Send to

Choose Destination
Toxicol Sci. 2005 Aug;86(2):324-32. Epub 2005 May 11.

Immunotoxic effects of short-term atrazine exposure in young male C57BL/6 mice.

Author information

Center for Environmental Health Sciences, Department of Basic Sciences, College of Veterinary Medicine, Mississippi State University, Mississippi State, Mississippi 39762-6100, USA.


The herbicide atrazine (ATR) is a very widely used pesticide; yet the immunotoxicological potential of ATR has not been studied extensively. Our objective was to examine the effect of ATR on selected immune parameters in juvenile mice. ATR (up to 250 mg/kg) was administered by oral gavage for 14 days to one-month-old male C57BL/6 mice. One day, one week, and seven weeks after the last ATR dose, mice were sacrificed, and blood, spleens, and thymuses were collected and processed for cell counting and flow cytometry. Thymus and spleen weights were decreased by ATR, with the thymus being more sensitive than the spleen; this effect was still present at seven days, but not at seven weeks after the last ATR dose. Similarly, organ cellularity was persistently decreased in the thymus and in the spleen, with the splenic, but not thymic cellularity still being depressed at seven weeks post ATR. Peripheral blood leukocyte counts were not affected by ATR. There were also alterations in the cell phenotypes in that ATR exposure decreased all phenotypes in the thymus, with the number of CD4(+)/CD8(+) being affected the least. At the higher doses, the decreases in the thymic T-cell populations were still present one week after the last ATR dose. In the spleen, the CD8(+) were increased and MHC-II(+) and CD19(+) cells were decreased one day after the last ATR dose. Also, ATR treatment decreased the number of splenic naïve T helper and T cytotoxic cells, whereas it increased the percentage of highly activated cytotoxic/memory T cells. Interestingly, the proportion of mature splenic dendritic cells (DC; CD11c(high)), was also decreased and it persisted for at least one week, suggesting that ATR inhibited DC maturation. In the circulation, ATR exposure decreased CD4(+) lymphocytes at one day, whereas at seven days after the last ATR dose, in addition to the decrease in CD4(+) lymphocytes, the MHC-II(+) cells were also decreased at the 250 mg/kg dose. Thus, ATR exposure appears to be detrimental to the immune system of juvenile mice by decreasing cellularity and affecting lymphocyte distribution, with certain effects persisting long after exposure has been terminated.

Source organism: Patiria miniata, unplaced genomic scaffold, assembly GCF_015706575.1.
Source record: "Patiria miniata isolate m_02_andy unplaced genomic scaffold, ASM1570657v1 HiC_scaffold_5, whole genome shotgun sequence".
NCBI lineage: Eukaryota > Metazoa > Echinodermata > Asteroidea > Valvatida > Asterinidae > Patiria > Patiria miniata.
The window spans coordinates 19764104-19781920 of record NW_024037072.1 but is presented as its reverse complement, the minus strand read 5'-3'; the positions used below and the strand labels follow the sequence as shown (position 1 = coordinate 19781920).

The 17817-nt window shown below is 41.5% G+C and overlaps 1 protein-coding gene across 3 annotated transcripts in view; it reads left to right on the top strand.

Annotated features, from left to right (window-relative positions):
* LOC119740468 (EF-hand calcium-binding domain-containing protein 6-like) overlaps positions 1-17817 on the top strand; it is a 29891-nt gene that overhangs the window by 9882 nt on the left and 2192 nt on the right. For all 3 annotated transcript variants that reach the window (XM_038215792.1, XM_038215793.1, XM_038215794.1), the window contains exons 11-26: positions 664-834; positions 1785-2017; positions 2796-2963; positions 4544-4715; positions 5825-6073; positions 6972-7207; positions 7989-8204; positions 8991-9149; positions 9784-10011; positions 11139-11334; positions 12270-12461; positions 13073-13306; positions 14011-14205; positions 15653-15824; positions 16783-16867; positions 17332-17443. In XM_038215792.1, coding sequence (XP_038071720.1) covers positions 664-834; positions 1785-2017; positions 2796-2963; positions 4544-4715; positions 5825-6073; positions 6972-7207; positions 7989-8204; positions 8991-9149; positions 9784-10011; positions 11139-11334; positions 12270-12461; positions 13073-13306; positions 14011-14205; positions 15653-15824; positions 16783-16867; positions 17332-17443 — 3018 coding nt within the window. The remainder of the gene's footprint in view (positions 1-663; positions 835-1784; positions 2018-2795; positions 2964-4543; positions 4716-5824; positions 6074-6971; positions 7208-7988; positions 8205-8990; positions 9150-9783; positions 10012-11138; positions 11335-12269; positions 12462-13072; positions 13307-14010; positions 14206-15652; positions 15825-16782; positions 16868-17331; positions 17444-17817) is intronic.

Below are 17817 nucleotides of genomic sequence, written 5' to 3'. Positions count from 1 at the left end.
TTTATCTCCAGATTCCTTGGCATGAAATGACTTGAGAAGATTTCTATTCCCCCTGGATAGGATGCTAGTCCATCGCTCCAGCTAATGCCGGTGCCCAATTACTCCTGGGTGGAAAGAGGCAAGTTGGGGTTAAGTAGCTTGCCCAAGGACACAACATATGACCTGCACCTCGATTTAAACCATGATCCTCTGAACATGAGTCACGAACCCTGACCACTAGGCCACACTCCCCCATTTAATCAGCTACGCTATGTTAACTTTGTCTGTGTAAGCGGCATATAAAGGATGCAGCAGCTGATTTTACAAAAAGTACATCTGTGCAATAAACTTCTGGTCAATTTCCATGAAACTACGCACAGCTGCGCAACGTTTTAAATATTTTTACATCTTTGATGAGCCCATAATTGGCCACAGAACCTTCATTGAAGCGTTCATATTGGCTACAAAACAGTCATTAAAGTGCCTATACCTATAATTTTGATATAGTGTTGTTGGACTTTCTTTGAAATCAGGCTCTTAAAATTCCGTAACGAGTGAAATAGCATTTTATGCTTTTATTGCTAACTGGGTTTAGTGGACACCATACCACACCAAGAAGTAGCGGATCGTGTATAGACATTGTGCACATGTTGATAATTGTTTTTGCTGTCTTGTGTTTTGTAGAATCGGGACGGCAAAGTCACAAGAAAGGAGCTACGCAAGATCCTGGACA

[Indexed for MEDLINE]

Supplemental Content

Full text links

Icon for Silverchair Information Systems
Loading ...
Support Center